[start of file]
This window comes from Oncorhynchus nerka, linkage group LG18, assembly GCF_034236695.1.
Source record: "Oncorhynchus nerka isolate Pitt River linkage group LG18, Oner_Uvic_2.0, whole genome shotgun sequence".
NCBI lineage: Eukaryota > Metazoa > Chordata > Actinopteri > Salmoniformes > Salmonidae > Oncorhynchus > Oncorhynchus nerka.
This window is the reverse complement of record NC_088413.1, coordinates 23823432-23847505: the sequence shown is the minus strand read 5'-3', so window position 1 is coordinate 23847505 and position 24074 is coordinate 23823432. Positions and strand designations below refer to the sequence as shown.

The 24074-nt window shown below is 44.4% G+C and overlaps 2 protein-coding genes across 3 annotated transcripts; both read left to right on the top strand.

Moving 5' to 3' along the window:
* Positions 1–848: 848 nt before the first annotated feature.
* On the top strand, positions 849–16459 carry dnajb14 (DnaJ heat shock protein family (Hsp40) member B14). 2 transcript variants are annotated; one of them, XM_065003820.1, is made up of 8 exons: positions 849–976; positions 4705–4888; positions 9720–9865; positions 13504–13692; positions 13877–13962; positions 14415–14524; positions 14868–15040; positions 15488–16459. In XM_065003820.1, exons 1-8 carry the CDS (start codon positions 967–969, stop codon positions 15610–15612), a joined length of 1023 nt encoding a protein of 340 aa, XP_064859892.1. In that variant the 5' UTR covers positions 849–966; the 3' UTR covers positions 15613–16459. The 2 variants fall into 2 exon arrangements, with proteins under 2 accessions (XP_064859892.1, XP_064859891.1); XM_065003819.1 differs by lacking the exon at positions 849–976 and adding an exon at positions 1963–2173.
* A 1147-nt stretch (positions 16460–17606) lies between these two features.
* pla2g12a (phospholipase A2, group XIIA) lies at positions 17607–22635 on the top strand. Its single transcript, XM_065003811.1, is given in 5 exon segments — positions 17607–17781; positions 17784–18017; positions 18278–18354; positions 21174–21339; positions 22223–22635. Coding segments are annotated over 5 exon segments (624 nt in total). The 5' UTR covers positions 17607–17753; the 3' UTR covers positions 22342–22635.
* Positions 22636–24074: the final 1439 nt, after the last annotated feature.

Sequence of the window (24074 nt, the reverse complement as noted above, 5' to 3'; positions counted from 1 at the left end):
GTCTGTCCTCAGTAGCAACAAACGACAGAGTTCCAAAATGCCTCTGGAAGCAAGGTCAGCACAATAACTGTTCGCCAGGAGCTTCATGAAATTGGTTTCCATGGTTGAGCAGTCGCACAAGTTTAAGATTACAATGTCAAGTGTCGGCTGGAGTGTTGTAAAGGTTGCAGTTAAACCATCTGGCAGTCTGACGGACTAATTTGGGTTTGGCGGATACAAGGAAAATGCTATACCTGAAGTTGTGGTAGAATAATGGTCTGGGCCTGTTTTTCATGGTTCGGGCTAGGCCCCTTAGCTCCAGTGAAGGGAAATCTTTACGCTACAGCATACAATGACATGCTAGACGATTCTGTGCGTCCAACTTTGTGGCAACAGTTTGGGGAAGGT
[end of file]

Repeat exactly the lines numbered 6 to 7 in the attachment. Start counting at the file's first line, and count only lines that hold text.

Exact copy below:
Moving 5' to 3' along the window:
* Positions 1–848: 848 nt before the first annotated feature.